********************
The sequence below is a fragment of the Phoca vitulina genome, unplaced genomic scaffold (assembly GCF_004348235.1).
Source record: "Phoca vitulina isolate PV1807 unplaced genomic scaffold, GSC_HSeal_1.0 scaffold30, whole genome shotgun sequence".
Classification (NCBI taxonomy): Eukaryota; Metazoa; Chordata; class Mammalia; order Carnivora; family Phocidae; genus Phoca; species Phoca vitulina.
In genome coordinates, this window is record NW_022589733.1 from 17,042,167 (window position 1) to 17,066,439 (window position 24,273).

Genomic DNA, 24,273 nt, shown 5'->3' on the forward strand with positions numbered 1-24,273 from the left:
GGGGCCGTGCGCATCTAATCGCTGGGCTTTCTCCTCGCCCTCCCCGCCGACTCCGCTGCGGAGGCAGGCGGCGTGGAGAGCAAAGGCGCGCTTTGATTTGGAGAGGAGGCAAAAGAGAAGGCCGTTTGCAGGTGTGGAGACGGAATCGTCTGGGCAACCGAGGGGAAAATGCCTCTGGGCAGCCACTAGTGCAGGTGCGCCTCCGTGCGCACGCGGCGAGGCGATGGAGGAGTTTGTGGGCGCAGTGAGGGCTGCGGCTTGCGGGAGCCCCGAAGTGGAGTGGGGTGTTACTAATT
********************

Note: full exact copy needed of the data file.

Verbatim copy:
The sequence below is a fragment of the Phoca vitulina genome, unplaced genomic scaffold (assembly GCF_004348235.1).
Source record: "Phoca vitulina isolate PV1807 unplaced genomic scaffold, GSC_HSeal_1.0 scaffold30, whole genome shotgun sequence".
Classification (NCBI taxonomy): Eukaryota; Metazoa; Chordata; class Mammalia; order Carnivora; family Phocidae; genus Phoca; species Phoca vitulina.
In genome coordinates, this window is record NW_022589733.1 from 17,042,167 (window position 1) to 17,066,439 (window position 24,273).

Genomic DNA, 24,273 nt, shown 5'->3' on the forward strand with positions numbered 1-24,273 from the left:
GGGGCCGTGCGCATCTAATCGCTGGGCTTTCTCCTCGCCCTCCCCGCCGACTCCGCTGCGGAGGCAGGCGGCGTGGAGAGCAAAGGCGCGCTTTGATTTGGAGAGGAGGCAAAAGAGAAGGCCGTTTGCAGGTGTGGAGACGGAATCGTCTGGGCAACCGAGGGGAAAATGCCTCTGGGCAGCCACTAGTGCAGGTGCGCCTCCGTGCGCACGCGGCGAGGCGATGGAGGAGTTTGTGGGCGCAGTGAGGGCTGCGGCTTGCGGGAGCCCCGAAGTGGAGTGGGGTGTTACTAATT